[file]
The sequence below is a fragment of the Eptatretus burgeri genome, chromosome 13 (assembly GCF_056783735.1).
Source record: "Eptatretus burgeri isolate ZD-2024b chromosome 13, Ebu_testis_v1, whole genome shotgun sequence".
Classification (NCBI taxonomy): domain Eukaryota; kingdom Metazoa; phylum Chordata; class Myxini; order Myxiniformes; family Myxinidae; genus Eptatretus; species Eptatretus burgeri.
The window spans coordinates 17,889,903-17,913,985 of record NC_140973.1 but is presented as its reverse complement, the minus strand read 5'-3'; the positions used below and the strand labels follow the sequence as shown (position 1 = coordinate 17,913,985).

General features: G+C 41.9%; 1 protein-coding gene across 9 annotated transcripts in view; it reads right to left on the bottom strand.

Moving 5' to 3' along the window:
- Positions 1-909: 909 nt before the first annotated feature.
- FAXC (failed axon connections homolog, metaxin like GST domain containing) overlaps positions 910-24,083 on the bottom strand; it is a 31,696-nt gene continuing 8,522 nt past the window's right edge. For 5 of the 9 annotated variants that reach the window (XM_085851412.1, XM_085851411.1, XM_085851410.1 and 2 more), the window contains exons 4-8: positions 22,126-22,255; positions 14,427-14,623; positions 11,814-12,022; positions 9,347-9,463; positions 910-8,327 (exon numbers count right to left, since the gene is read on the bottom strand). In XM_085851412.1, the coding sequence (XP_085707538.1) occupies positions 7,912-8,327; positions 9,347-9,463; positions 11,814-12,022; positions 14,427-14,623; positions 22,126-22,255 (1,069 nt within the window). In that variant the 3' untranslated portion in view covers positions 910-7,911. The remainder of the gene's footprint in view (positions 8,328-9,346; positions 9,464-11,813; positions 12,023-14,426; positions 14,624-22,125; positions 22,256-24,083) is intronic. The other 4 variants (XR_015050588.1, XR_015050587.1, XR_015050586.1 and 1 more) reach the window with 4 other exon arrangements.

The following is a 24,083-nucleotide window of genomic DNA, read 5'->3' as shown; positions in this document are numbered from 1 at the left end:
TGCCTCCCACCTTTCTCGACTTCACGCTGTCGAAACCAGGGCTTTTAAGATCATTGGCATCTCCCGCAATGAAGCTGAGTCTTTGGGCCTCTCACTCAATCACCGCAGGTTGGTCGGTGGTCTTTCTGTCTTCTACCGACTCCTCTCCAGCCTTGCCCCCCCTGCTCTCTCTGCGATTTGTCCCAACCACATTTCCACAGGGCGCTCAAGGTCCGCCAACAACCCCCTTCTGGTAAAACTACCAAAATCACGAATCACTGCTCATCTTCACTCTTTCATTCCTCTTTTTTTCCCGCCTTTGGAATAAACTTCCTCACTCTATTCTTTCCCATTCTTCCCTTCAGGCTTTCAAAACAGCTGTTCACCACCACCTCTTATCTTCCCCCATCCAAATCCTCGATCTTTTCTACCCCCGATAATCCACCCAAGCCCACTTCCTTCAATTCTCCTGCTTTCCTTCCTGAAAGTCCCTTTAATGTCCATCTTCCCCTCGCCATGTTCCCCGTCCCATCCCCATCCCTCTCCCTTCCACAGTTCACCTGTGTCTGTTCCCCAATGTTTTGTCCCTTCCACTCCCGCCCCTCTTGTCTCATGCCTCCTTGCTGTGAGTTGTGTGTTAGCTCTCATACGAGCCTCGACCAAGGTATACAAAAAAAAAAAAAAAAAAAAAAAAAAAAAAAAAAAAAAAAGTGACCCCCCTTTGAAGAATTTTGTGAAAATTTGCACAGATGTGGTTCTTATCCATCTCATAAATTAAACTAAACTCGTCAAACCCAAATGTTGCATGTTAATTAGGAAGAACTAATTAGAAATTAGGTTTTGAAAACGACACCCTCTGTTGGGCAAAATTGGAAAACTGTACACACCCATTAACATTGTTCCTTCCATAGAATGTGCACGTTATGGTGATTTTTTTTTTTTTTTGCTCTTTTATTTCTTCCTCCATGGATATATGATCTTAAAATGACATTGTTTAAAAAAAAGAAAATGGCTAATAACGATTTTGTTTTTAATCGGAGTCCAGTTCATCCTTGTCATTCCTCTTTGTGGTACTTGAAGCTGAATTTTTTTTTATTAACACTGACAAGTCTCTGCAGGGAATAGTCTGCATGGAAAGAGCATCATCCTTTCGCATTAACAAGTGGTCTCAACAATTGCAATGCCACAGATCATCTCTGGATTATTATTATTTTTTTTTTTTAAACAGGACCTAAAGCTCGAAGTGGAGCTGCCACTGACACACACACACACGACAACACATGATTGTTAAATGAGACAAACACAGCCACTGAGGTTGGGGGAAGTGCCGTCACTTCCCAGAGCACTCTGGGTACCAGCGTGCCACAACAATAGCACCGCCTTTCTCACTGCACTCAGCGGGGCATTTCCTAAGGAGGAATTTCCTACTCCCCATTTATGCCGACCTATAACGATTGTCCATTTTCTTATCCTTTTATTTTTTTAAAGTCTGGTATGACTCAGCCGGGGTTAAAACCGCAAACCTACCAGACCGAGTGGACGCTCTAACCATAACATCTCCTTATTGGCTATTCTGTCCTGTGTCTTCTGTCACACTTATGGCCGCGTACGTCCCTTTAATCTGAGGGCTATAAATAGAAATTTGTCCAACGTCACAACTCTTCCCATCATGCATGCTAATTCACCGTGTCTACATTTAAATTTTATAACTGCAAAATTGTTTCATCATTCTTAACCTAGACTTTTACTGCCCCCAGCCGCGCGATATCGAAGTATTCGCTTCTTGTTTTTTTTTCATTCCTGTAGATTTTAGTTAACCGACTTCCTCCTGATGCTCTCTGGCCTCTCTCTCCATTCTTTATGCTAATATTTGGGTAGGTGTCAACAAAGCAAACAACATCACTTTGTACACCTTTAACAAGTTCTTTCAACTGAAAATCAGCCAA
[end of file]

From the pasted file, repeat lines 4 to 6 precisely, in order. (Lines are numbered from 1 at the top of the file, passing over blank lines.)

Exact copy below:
The window spans coordinates 17,889,903-17,913,985 of record NC_140973.1 but is presented as its reverse complement, the minus strand read 5'-3'; the positions used below and the strand labels follow the sequence as shown (position 1 = coordinate 17,913,985).

General features: G+C 41.9%; 1 protein-coding gene across 9 annotated transcripts in view; it reads right to left on the bottom strand.

Moving 5' to 3' along the window: